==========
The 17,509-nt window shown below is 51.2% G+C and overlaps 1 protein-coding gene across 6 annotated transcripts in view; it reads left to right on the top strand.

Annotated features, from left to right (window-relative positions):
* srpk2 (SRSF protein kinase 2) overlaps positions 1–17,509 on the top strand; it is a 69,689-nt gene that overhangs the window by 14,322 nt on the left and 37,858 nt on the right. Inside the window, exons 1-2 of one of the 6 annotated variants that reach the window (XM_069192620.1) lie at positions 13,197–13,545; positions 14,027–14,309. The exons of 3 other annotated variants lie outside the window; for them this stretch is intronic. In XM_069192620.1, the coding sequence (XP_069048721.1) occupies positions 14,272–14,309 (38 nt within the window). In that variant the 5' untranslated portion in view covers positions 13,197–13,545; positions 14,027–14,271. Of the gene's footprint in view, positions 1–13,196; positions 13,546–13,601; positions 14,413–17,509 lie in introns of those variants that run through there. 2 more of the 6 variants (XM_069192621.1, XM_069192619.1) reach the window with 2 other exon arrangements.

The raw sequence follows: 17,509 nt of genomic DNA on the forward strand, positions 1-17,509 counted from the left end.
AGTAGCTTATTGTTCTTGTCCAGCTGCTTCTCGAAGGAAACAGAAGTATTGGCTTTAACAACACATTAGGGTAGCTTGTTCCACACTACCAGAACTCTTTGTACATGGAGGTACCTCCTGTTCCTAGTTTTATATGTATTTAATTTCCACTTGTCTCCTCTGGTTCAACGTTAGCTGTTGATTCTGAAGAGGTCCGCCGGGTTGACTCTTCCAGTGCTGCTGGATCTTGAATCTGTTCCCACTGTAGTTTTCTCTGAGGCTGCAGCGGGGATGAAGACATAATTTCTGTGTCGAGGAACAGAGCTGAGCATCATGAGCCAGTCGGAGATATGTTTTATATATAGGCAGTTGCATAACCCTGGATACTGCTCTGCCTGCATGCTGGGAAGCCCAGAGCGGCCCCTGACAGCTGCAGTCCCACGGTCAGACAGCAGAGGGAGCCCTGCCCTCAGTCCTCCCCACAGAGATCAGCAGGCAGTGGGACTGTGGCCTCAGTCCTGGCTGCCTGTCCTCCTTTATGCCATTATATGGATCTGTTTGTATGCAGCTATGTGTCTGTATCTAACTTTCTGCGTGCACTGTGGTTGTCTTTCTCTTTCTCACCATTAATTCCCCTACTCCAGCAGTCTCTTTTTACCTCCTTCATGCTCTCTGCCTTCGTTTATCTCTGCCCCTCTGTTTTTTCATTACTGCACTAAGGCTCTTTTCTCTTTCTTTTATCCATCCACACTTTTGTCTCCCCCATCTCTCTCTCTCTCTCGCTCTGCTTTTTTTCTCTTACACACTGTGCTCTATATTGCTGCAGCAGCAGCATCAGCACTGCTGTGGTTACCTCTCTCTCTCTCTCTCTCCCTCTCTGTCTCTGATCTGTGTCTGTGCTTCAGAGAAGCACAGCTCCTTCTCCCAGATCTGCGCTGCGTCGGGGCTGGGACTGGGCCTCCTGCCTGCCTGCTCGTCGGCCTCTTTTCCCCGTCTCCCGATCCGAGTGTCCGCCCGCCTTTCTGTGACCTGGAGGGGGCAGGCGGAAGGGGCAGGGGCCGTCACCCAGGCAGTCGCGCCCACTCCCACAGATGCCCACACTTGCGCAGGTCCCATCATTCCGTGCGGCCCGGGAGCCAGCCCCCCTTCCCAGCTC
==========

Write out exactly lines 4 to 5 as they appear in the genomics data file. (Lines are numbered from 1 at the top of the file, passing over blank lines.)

The raw sequence follows: 17,509 nt of genomic DNA on the forward strand, positions 1-17,509 counted from the left end.
AGTAGCTTATTGTTCTTGTCCAGCTGCTTCTCGAAGGAAACAGAAGTATTGGCTTTAACAACACATTAGGGTAGCTTGTTCCACACTACCAGAACTCTTTGTACATGGAGGTACCTCCTGTTCCTAGTTTTATATGTATTTAATTTCCACTTGTCTCCTCTGGTTCAACGTTAGCTGTTGATTCTGAAGAGGTCCGCCGGGTTGACTCTTCCAGTGCTGCTGGATCTTGAATCTGTTCCCACTGTAGTTTTCTCTGAGGCTGCAGCGGGGATGAAGACATAATTTCTGTGTCGAGGAACAGAGCTGAGCATCATGAGCCAGTCGGAGATATGTTTTATATATAGGCAGTTGCATAACCCTGGATACTGCTCTGCCTGCATGCTGGGAAGCCCAGAGCGGCCCCTGACAGCTGCAGTCCCACGGTCAGACAGCAGAGGGAGCCCTGCCCTCAGTCCTCCCCACAGAGATCAGCAGGCAGTGGGACTGTGGCCTCAGTCCTGGCTGCCTGTCCTCCTTTATGCCATTATATGGATCTGTTTGTATGCAGCTATGTGTCTGTATCTAACTTTCTGCGTGCACTGTGGTTGTCTTTCTCTTTCTCACCATTAATTCCCCTACTCCAGCAGTCTCTTTTTACCTCCTTCATGCTCTCTGCCTTCGTTTATCTCTGCCCCTCTGTTTTTTCATTACTGCACTAAGGCTCTTTTCTCTTTCTTTTATCCATCCACACTTTTGTCTCCCCCATCTCTCTCTCTCTCTCGCTCTGCTTTTTTTCTCTTACACACTGTGCTCTATATTGCTGCAGCAGCAGCATCAGCACTGCTGTGGTTACCTCTCTCTCTCTCTCTCTCCCTCTCTGTCTCTGATCTGTGTCTGTGCTTCAGAGAAGCACAGCTCCTTCTCCCAGATCTGCGCTGCGTCGGGGCTGGGACTGGGCCTCCTGCCTGCCTGCTCGTCGGCCTCTTTTCCCCGTCTCCCGATCCGAGTGTCCGCCCGCCTTTCTGTGACCTGGAGGGGGCAGGCGGAAGGGGCAGGGGCCGTCACCCAGGCAGTCGCGCCCACTCCCACAGATGCCCACACTTGCGCAGGTCCCATCATTCCGTGCGGCCCGGGAGCCAGCCCCCCTTCCCAGCTC